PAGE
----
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Stronger sugar shines in commodities as speculators stay positive

LONDON - Speculators and funds are likely to have extended bullish bets in ICE raw sugar futures in weekly data due on Friday, dealers say, as confidence returns to a market that could be shifting back into a supply deficit.

LONDON - Speculators and funds are likely to have extended bullish bets in ICE raw sugar futures in weekly data due on Friday, dealers say, as confidence returns to a market that could be shifting back into a supply deficit.

"Sugar has a story based on production and consumption which many other commodities do not have," said Michael Liddiard of consultancy Agrilion. ICE raw sugar futures rallied to an eight-month high of 14.43 cents a pound on Friday.

Worries over Chinese demand and a strong dollar have pushed the 19-market Thomson Reuters CoreCommodity CRB Index to near 12-year lows.

But several analysts see sugar moving into a deficit cycle after several years of surpluses, compounded by a strong El Nino weather pattern potentially hampering plantings and harvests in key growing regions, and a recent gasoline price increase in top grower Brazil that is expected to boost demand for cane-based ethanol.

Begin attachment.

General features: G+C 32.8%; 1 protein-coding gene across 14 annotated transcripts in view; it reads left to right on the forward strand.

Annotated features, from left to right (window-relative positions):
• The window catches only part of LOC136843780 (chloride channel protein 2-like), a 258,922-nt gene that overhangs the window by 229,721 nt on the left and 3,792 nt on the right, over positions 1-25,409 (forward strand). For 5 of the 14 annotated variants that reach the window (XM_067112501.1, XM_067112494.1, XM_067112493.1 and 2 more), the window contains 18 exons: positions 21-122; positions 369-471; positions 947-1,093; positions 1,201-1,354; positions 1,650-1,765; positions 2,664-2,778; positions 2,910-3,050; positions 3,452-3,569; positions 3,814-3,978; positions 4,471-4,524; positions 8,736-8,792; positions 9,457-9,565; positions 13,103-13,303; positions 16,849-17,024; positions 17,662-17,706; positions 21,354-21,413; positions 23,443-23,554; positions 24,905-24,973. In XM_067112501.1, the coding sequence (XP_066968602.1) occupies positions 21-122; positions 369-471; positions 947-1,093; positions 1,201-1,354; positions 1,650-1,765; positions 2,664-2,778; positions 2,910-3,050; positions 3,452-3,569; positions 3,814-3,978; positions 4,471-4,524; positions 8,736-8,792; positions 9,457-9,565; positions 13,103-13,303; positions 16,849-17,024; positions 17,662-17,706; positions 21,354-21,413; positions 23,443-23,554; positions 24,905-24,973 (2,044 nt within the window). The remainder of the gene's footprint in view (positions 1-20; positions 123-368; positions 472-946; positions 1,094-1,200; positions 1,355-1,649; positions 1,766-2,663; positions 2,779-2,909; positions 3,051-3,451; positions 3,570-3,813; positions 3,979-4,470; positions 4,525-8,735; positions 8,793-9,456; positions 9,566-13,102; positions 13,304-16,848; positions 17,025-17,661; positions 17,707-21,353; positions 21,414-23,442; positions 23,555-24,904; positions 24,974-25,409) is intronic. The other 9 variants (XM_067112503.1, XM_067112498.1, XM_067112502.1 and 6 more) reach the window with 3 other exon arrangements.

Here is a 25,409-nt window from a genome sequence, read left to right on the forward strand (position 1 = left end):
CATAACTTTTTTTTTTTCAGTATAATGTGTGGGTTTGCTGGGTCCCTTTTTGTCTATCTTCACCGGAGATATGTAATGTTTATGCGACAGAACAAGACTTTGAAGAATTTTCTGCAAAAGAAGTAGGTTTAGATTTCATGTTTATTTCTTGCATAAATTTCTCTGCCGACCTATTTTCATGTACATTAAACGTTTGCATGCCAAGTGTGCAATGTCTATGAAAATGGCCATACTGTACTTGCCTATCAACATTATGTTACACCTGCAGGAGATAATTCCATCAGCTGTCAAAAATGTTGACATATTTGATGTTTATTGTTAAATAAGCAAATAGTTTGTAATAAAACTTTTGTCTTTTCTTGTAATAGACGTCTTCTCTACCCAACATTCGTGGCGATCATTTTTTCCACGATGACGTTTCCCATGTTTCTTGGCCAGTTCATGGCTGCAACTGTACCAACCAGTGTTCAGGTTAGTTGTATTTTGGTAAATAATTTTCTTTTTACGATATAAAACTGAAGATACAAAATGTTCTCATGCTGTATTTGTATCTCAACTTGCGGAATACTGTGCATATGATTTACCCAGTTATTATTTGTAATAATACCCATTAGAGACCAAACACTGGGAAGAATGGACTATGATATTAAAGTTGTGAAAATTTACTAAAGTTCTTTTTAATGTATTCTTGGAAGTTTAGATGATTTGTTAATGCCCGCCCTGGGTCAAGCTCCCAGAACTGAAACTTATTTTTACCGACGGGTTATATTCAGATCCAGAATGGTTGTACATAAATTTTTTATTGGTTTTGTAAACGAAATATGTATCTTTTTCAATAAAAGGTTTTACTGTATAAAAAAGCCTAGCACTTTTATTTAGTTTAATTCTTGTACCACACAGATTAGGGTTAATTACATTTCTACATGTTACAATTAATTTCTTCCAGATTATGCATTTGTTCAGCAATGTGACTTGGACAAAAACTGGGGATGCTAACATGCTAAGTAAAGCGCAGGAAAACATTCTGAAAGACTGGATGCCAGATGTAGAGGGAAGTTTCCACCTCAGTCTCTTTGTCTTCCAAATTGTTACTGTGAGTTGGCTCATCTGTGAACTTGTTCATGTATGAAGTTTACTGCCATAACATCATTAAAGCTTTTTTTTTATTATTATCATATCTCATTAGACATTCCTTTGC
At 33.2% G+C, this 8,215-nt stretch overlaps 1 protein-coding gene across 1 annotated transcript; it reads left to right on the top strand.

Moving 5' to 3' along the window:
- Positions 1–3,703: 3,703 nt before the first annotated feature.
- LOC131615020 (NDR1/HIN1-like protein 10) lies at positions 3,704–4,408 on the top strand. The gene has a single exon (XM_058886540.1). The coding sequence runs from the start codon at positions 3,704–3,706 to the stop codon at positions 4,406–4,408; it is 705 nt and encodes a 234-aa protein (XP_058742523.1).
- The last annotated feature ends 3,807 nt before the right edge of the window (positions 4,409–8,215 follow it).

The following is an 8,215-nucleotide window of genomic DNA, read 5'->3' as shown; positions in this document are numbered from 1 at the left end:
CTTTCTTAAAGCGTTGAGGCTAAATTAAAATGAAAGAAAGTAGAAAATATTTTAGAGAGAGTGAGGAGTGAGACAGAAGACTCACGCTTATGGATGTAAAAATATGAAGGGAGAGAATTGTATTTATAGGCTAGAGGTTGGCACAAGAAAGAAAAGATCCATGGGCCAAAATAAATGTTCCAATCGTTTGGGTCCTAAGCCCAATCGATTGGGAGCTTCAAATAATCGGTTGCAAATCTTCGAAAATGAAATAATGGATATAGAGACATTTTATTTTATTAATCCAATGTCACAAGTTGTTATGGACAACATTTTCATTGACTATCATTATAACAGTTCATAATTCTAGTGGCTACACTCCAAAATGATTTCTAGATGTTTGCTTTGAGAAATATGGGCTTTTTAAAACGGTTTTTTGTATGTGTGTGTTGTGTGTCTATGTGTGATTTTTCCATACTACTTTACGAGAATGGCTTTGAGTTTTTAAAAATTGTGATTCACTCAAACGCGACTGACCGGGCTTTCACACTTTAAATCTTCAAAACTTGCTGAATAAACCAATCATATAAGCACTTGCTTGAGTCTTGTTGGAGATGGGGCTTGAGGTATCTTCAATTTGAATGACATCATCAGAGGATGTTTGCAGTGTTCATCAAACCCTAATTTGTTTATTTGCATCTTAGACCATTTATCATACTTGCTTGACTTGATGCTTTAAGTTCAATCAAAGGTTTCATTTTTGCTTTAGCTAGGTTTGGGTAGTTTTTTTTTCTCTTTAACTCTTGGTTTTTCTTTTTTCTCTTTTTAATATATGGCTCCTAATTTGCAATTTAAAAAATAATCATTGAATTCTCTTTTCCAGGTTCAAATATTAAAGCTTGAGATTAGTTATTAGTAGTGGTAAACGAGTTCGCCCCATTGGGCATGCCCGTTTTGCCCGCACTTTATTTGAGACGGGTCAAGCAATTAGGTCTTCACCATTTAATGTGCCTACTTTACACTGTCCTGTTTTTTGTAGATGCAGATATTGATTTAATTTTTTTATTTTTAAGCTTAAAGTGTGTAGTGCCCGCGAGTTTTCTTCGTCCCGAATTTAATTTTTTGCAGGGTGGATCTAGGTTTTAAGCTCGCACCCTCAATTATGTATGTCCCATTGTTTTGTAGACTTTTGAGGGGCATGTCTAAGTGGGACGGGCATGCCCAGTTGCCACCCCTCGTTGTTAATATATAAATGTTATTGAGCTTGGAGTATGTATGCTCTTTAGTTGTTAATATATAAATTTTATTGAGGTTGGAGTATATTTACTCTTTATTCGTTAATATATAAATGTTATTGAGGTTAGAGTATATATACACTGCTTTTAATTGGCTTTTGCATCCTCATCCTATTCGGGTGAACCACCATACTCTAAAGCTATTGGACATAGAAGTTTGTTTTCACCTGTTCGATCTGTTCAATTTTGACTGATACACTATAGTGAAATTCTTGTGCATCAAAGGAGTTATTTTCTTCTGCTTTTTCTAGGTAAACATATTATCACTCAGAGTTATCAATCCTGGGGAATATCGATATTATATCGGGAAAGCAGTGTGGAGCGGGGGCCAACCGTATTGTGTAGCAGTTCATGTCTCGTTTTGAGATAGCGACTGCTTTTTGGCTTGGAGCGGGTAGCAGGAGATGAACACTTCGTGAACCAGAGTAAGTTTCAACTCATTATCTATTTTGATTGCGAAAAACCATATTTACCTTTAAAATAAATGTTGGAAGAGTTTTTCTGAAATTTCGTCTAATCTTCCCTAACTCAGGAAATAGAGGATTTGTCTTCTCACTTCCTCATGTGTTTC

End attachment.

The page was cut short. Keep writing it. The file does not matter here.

Speculators boosted their net long position in raw sugar on ICE Futures U.S. to the largest level since July 2014 in the week ended Oct. 6, according to the latest data from the U.S. Commodity Futures Trading Commission on Friday.

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Several traders said they believed that the next U.S. Commitments of Trade data on Friday, could show a larger net long position held by so-called non-commercials - speculators and funds - after the latest rally.

One European broker estimated that the non-commercials had boosted their net long position in raw sugar to some 100,000 to 130,000 lots, from 75,619 contracts in the week ended Oct. 6.

Romain Lathiere, a fund manager with Diapason Commodities Management, said he believed the sugar market had shown signs of a turnaround, driven by a recovery of Brazil's currency from near 12-year lows, recent short covering, and sentiment that the market is moving back into deficit.

"For me there is no sign of real weakness in the leg up that we saw," Lausanne-based Lathiere said. 

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